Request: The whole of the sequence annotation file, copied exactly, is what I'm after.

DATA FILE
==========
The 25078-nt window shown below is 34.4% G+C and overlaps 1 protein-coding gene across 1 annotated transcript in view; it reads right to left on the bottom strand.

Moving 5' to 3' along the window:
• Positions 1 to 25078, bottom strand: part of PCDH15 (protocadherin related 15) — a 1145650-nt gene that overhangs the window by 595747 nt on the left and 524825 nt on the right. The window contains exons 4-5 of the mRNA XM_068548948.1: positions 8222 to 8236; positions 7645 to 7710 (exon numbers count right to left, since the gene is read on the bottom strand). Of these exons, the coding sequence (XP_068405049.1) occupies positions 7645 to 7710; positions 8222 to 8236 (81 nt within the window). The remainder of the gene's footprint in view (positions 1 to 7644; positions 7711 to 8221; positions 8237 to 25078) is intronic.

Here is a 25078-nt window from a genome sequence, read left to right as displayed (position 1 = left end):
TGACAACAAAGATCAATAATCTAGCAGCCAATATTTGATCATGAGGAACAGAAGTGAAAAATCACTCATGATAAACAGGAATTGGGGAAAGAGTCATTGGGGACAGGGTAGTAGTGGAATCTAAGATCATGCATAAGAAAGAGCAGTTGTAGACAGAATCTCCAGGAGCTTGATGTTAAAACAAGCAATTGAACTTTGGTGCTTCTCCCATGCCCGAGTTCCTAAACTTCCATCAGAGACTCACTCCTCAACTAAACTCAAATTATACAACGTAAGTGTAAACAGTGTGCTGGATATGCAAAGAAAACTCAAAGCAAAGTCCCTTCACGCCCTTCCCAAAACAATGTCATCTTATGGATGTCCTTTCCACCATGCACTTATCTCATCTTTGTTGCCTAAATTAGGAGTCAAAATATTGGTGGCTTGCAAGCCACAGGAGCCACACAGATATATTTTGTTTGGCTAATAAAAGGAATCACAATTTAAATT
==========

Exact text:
The 25078-nt window shown below is 34.4% G+C and overlaps 1 protein-coding gene across 1 annotated transcript in view; it reads right to left on the bottom strand.

Moving 5' to 3' along the window:
• Positions 1 to 25078, bottom strand: part of PCDH15 (protocadherin related 15) — a 1145650-nt gene that overhangs the window by 595747 nt on the left and 524825 nt on the right. The window contains exons 4-5 of the mRNA XM_068548948.1: positions 8222 to 8236; positions 7645 to 7710 (exon numbers count right to left, since the gene is read on the bottom strand). Of these exons, the coding sequence (XP_068405049.1) occupies positions 7645 to 7710; positions 8222 to 8236 (81 nt within the window). The remainder of the gene's footprint in view (positions 1 to 7644; positions 7711 to 8221; positions 8237 to 25078) is intronic.

Here is a 25078-nt window from a genome sequence, read left to right as displayed (position 1 = left end):
TGACAACAAAGATCAATAATCTAGCAGCCAATATTTGATCATGAGGAACAGAAGTGAAAAATCACTCATGATAAACAGGAATTGGGGAAAGAGTCATTGGGGACAGGGTAGTAGTGGAATCTAAGATCATGCATAAGAAAGAGCAGTTGTAGACAGAATCTCCAGGAGCTTGATGTTAAAACAAGCAATTGAACTTTGGTGCTTCTCCCATGCCCGAGTTCCTAAACTTCCATCAGAGACTCACTCCTCAACTAAACTCAAATTATACAACGTAAGTGTAAACAGTGTGCTGGATATGCAAAGAAAACTCAAAGCAAAGTCCCTTCACGCCCTTCCCAAAACAATGTCATCTTATGGATGTCCTTTCCACCATGCACTTATCTCATCTTTGTTGCCTAAATTAGGAGTCAAAATATTGGTGGCTTGCAAGCCACAGGAGCCACACAGATATATTTTGTTTGGCTAATAAAAGGAATCACAATTTAAATT